Language of document : ECLI:EU:C:2015:507

OPINION OF ADVOCATE GENERAL

BOT

delivered on 16 July 2015 (1)

Case C‑371/14

APEX GmbH Internationale Spedition

v

Hauptzollamt Hamburg-Stadt

(Request for a preliminary ruling from the Finanzgericht Hamburg (Germany))

(Reference for a preliminary ruling — Commercial policy — Anti-dumping duties — Implementing Regulation (EU) No 260/2013 — Imported goods originating in China — Imports of the same products consigned from Vietnam — Circumvention — Retroactive extension of anti-dumping duties decided on after those duties had expired — Validity)





1.        Can a definitive anti-dumping duty on imports originating in a third State, if circumvented, be retroactively extended to imports from another third State by a regulation adopted after that duty has expired?

2.        That is the question of principle raised by the present request for a preliminary ruling, which concerns the validity of Council Implementing Regulation (EU) No 260/2013 of 18 March 2013 extending the definitive anti-dumping duty imposed by Regulation (EC) No 1458/2007 on imports of gas-fuelled, non-refillable pocket flint lighters originating in the People’s Republic of China to imports of gas-fuelled, non-refillable pocket flint lighters consigned from the Socialist Republic of Vietnam, whether declared as originating in the Socialist Republic of Vietnam or not, (2) following a circumvention investigation within the meaning of Article 13 of Council Regulation (EC) No 1225/2009 of 30 November 2009 on protection against dumped imports from countries not members of the European Community. (3)

3.        The request has been made in the context of a dispute between APEX GmbH Internationale Spedition (4) and the Hauptzollamt Hamburg-Stadt (Principal Customs Office of the City of Hamburg) (5) concerning anti-dumping duties retroactively claimed from APEX in connection with imports carried out during 2012.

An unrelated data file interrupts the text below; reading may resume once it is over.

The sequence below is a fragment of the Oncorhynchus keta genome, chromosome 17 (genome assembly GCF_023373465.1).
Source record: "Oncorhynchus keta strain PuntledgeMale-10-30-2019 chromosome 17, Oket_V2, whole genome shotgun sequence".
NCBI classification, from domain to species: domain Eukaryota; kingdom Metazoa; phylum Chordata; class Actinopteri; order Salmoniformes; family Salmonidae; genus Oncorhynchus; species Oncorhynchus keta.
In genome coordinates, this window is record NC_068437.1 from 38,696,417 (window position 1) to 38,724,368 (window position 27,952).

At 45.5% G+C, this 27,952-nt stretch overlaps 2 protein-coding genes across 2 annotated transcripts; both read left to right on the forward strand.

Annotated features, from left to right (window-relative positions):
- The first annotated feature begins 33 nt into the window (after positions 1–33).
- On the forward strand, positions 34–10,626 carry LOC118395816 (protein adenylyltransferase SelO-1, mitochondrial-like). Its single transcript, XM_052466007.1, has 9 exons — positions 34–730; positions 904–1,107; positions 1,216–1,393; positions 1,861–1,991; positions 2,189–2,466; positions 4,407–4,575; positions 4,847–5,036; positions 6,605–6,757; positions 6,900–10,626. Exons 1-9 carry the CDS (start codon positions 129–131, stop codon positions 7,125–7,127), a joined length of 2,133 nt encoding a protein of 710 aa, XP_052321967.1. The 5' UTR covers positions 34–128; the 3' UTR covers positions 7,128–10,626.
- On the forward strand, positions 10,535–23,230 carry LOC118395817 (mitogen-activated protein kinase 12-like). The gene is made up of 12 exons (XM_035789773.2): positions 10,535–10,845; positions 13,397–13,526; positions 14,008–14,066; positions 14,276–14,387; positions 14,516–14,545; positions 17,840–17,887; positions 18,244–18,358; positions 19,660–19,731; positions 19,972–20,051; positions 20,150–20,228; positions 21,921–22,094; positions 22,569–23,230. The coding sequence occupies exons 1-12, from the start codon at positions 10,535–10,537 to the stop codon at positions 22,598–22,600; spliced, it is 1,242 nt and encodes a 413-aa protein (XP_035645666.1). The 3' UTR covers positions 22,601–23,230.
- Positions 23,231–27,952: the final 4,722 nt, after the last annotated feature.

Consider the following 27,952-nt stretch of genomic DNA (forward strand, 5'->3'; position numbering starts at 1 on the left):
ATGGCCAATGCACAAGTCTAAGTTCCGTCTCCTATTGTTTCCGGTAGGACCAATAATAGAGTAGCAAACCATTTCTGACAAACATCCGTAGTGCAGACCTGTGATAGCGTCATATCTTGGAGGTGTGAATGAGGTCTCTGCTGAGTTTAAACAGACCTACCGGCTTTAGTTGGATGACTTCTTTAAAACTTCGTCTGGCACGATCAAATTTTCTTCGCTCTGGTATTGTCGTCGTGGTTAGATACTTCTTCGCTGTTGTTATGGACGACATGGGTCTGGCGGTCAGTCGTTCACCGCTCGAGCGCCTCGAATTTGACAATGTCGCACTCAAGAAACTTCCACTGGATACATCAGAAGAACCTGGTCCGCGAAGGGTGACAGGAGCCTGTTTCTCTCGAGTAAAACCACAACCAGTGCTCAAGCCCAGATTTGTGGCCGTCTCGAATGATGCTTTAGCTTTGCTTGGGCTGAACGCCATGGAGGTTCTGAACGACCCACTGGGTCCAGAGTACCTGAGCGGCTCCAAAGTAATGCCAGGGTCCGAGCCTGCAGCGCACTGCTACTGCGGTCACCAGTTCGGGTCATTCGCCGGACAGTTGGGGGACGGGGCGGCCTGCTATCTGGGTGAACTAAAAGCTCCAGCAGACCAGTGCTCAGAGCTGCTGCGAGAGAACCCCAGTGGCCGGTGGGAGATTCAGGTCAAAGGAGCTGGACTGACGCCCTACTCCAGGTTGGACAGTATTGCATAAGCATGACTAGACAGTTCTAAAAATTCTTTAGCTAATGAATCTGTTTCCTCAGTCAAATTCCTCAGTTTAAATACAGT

4.        In this Opinion, I shall set out the reasons why I am proposing that the Court’s answer should be that an examination of the first question raised by the Finanzgericht Hamburg (Finance Court, Hamburg) (Germany) has disclosed no factor such as to affect the validity of the contested regulation.

I –  Legal context

A –    The basic regulation

5.        According to recital 16 of the basic regulation:

‘It is necessary to provide for retroactive collection of provisional duties if that is deemed appropriate and to define the circumstances which may trigger the retroactive application of duties to avoid the undermining of the definitive measures to be applied. …’

6.        Article 10 of that regulation, entitled ‘Recovery’, provides in paragraph 1:

‘Provisional measures and definitive anti-dumping duties shall only be applied to products which enter free circulation after the time when the decision taken pursuant to Article 7(1) or 9(4), as the case may be, enters into force, subject to the exceptions set out in this Regulation’.

7.        Article 11(2) of that regulation provides:

‘A definitive anti-dumping measure shall expire five years from its imposition or five years from the date of the conclusion of the most recent review which has covered both dumping and injury, unless it is determined in a review that the expiry would be likely to lead to a continuation or recurrence of dumping and injury. Such an expiry review shall be initiated on the initiative of the Commission, or upon request made by or on behalf of Community producers, and the measure shall remain in force pending the outcome of the review.

…’